Skip to main content
Open Access Publications from the University of California

UC Berkeley

UC Berkeley Electronic Theses and Dissertations bannerUC Berkeley

Factors that Influence Autoreactive Thymocyte Fate


Central tolerance, or the establishment of self-tolerance during T cell development in the thymus, is critical for the prevention of autoimmunity. Developing T cells (thymocytes) are exposed to a wide array of self-peptides presented by a variety of thymic resident cells. Thymocytes bearing T cell receptors (TCR) that strongly engage self-ligands are deleted from the T cell repertoire during negative selection. Alternately, strong TCR signals can direct the development of thymocytes into unconventional T cell lineages that play regulatory or immunosuppressive roles, a process termed agonist selection. Given that strong TCR signaling can result in either of these divergent thymocyte fates, the factors that govern autoreactive thymocyte fate remain unclear. Here, we used an experimental system, in which thymocytes of a defined specificity are overlaid onto thymic slices and undergo a synchronized wave of development, to address this question.

First, we focused on factors that promote autoreactive thymocyte death. We have previously observed that thymocyte death and phagocytosis are concurrent in a ubiquitous model of negative selection. Here, we observed that these interactions are also prevalent in an additional model of negative selection, indicating that the close coupling of cell death and phagocytosis is a general feature of autoreactive thymocyte death in situ. We further explored the role of phagocytes in negative selection, and demonstrated that phagocytosis is critical for the induction of autoreactive thymocyte death. We also found that negative selection is most efficient when peptide is presented by phagocytic cells. Taken together, our data demonstrate that phagocytes play a more active role in negative selection than previously appreciated, both as peptide-presenting cells and as active inducers of autoreactive thymocyte death. Moreover, our findings indicate that the phagocytic ability of a peptide-presenting cell is an important determinant of autoreactive thymocyte fate.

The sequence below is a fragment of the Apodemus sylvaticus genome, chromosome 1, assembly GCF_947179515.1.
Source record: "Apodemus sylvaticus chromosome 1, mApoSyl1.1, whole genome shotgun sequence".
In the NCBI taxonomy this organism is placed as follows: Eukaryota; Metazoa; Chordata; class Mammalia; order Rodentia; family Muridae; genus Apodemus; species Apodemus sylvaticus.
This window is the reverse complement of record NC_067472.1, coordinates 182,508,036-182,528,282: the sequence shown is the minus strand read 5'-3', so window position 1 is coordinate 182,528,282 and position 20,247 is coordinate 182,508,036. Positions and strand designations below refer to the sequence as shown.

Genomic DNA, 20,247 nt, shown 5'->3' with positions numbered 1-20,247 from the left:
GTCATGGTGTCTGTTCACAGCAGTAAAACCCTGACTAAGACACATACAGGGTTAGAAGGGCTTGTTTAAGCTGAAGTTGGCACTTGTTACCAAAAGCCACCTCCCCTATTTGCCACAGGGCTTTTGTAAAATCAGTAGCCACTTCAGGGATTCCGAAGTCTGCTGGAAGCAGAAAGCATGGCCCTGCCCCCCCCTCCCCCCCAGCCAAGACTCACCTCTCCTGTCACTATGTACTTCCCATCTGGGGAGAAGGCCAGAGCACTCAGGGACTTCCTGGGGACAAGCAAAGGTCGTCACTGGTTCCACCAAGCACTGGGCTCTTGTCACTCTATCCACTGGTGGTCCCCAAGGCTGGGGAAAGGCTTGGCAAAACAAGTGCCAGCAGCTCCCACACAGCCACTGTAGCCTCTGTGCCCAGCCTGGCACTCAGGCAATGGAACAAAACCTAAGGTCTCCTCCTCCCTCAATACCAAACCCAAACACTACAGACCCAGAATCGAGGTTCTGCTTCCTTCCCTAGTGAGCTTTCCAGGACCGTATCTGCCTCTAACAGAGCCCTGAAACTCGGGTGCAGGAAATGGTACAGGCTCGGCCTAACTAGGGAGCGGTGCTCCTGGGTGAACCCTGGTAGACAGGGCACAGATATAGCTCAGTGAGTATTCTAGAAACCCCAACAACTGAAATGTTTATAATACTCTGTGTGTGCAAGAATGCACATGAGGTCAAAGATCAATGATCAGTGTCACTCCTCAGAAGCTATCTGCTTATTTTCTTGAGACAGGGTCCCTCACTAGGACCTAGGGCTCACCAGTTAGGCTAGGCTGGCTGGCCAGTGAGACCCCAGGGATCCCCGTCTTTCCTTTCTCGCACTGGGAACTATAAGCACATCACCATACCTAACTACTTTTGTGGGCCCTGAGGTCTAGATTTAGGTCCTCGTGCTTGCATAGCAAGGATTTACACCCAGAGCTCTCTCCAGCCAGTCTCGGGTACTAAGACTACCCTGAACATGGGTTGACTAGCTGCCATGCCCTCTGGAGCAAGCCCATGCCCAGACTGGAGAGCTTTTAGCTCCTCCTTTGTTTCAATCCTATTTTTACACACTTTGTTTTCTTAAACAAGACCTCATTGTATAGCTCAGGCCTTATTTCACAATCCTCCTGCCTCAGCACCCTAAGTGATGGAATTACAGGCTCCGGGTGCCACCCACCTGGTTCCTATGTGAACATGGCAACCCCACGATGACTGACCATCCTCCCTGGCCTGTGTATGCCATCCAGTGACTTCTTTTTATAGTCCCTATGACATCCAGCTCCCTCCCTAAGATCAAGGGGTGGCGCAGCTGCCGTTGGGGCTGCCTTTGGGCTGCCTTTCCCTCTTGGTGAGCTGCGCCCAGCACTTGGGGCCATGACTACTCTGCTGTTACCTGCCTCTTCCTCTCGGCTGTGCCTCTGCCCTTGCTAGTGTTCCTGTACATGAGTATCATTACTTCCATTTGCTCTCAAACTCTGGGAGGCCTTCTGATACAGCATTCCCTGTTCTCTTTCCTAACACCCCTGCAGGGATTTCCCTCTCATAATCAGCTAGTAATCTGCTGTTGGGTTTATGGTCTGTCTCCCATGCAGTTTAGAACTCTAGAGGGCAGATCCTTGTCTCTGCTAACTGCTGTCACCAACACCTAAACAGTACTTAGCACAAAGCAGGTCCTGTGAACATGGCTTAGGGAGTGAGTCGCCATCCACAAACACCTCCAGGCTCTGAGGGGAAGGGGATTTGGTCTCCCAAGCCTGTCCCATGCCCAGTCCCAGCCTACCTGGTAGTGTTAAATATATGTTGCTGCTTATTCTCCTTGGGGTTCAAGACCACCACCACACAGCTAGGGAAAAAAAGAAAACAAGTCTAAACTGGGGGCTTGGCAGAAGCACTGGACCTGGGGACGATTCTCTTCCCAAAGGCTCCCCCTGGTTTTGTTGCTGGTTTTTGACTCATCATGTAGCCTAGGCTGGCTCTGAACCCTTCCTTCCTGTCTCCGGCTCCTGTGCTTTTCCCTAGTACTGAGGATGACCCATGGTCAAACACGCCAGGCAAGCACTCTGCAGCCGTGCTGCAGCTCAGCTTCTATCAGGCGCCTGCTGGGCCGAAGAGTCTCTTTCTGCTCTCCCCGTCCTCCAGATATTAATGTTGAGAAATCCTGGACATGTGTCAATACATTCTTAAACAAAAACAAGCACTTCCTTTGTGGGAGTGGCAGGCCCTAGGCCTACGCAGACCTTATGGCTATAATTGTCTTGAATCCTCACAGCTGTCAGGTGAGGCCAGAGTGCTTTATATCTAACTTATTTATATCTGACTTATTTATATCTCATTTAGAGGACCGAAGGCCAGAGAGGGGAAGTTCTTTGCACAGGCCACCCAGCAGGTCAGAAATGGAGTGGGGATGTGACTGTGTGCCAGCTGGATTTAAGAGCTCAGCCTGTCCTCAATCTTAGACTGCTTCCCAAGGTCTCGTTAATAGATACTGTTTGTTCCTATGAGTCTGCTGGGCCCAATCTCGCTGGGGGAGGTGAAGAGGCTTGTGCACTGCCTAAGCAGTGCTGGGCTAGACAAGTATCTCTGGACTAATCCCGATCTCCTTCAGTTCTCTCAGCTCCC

One example of an agonist-selected lineage is TCRαβ CD8αα intraepithelial lymphocytes (CD8αα IEL), which reside in the small intestine. CD8αα IELs have been shown to play a protective role in colitis, suggesting that they are important for maintaining tolerance and homeostasis in the gut. However, the cellular and molecular interactions required to mediate CD8αα IEL development are not well defined. Here, we demonstrate that the selection of CD8αα IELs requires higher affinity TCR signals than negative selection. Additionally, we demonstrate that access to cytokines influences autoreactive thymocyte fate, as the cytokine IL-15 impairs negative selection, while IL-15 and a related cytokine, IL-2, both promote CD8αα IEL development. Furthermore, our data indicate that peptide presentation by hematopoietic cells is required for efficient CD8αα IEL development.

Taken together, these studies define factors that play important roles in determining autoreactive thymocyte fate, including the strength of TCR signal, phagocytic ability of the peptide-presenting cell, and access to cytokines. Our data contributes to mounting evidence that the context in which a thymocyte encounters peptide, shaped largely by the characteristics of the peptide-presenting cell, is a key determinant of thymocyte fate.

Main Content
For improved accessibility of PDF content, download the file to your device.
Current View